Buddhist monks and activists gathered in their hundreds on the streets of Colombo on Friday to protest communal violence between majority Buddhists and members of Sri Lanka’s Muslim minority that have resulted in at least two fatalities and compelled the government to declare a national state of emergency last week, the first time the measure has been used in seven years.
Riots erupted in and around the central city of Kandy early last week after a Sinhalese man died following an altercation over a traffic dispute with a group of Muslim men. Tensions escalated on 6 March, when the body of a Muslim man was discovered in a burned-out building. The ensuing riots and retaliatory attacks by Buddhist mobss over subsequent days have left two people dead, several dozen injured, with mosques attacked and dozens of homes and business destroyed.
Representatives of the National Bhikku Front said the silent demonstration in Colombo was a protest against the violence that risks re-opening barely healed rifts in Sri Lankan society. “Communal clashes are destroying national unity,” said monks. “We must defeat this trend.” (AsiaNews.it)
The protesting monks were joined by activists that included academics, artists, and representatives of civil society organizations, and Islamic groups.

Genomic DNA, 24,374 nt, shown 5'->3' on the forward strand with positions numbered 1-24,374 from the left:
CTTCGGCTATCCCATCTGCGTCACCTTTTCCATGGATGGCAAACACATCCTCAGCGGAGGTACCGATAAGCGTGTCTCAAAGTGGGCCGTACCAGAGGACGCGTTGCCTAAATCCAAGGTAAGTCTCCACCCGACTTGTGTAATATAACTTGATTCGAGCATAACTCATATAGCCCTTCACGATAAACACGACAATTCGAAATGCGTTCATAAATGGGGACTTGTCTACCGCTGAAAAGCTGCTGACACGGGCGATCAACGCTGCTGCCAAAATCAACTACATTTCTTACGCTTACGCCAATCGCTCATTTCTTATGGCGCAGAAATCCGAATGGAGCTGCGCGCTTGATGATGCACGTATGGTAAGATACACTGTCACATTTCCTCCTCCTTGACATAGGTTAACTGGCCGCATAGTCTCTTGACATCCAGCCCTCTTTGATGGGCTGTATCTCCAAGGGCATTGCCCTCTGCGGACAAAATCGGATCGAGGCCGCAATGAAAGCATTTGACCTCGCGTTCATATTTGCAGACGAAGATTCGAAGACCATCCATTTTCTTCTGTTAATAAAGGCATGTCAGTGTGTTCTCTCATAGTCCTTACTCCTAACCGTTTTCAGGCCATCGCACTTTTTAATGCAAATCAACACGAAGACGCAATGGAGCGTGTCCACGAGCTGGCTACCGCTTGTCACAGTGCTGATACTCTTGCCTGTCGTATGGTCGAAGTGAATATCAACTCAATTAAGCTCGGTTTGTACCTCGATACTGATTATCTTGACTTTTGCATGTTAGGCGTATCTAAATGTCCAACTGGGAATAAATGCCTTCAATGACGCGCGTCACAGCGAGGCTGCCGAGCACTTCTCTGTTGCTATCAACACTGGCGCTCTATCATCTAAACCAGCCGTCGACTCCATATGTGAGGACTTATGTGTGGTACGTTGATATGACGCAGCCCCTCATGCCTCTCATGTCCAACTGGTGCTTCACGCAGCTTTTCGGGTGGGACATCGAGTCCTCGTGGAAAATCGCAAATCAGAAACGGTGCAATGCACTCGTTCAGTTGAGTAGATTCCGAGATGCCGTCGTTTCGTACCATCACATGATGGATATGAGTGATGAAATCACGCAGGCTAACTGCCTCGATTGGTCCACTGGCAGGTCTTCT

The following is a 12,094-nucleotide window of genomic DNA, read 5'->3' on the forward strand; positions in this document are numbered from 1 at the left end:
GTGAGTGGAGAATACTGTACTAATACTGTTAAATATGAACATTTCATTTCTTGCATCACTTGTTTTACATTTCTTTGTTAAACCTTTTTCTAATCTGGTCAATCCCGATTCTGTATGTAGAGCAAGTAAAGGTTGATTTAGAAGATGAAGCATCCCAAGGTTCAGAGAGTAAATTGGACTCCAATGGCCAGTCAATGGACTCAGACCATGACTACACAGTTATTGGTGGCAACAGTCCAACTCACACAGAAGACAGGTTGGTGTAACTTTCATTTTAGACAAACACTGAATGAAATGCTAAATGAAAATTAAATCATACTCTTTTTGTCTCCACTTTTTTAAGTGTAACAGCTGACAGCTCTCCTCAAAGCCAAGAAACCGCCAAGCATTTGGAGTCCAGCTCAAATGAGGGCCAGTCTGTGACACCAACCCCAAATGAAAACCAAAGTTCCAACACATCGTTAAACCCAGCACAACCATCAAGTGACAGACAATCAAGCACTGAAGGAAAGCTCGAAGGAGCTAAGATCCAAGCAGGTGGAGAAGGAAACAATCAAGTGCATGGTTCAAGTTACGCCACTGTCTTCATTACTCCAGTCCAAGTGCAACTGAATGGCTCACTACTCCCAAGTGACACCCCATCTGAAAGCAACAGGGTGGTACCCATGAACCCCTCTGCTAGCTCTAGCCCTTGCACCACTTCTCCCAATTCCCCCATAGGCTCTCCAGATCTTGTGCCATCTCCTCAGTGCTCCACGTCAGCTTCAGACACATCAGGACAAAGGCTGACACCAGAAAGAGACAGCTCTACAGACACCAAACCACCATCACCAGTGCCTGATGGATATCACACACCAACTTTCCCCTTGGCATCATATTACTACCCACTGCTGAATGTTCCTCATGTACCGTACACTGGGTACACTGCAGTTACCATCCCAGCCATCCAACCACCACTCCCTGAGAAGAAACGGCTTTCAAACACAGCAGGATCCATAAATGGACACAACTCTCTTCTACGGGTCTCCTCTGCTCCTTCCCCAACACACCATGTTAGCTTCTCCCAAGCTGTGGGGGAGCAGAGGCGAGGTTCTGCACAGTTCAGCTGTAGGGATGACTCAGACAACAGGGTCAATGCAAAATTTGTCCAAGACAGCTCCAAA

“What exploded in Kandy was not an isolated incident nor [did it] happen spontaneously,” said Anura Dissanayaka, leader of the Janatha Vimukthi Peramuna (JVP; People’s Liberation Front). “Communalism is systematically aroused throughout the country by various interested parties.” (AsiaNews.it)
“Some political movements, instead of finding solutions, are bent on spreading communalism in their communities,” said Dissanayaka. “Politics has divided people into camps. As such, the communalism that has emerged in our country must be defeated.” (AsiaNews.it)
Moderate Buddhist leaders have also publically denounced the violence and social media posts have been circulated with images of Buddhist monks visiting mosques during Friday prayers in gestures of solidarity.
“We have to proceed together,” said a Buddhist monk during a mosque visit in Colombo. “Very few people think in such a dangerous manner,” he said of the rioters. (AsiaNews.it)
Police say they have since arrested the suspected instigators of the riots including their leader, a Sinhala man identified as Amith Weerasinghe, described as a known anti-Muslim activist.
Meanwhile, Muslim neighborhoods in Kandy that had been affected by the violence were reported to be calm on Friday, with shops and businesses reopening. On Saturday, Sri Lankan President Maithripala Sirisena appointed a three-member committee of retired judges to investigate the attacks, and announced the lifting of the curfew. Military personnel continued to patrol the streets amid concern over further violence.
According to a 2011 national census, Theravada Buddhists make up the majority in Sri Lanka, representing some 70.2 per cent of the population. Hindus accounts for 12.6 per cent, Muslims 9.7 per cent, and Christians 7.4 per cent. The clashes have stoked fears of renewed instability in the South Asian island nation, which is still recovering from almost 30 years of civil war.
Sri Lanka Buddhist monks denounce anti-Muslim riots (Al Jazeera)
In Colombo Buddhist monks express solidarity with Muslims victims of attacks (AsiaNews.it)
Sri Lankan Buddhist monks denounce anti-Muslim riots (The News)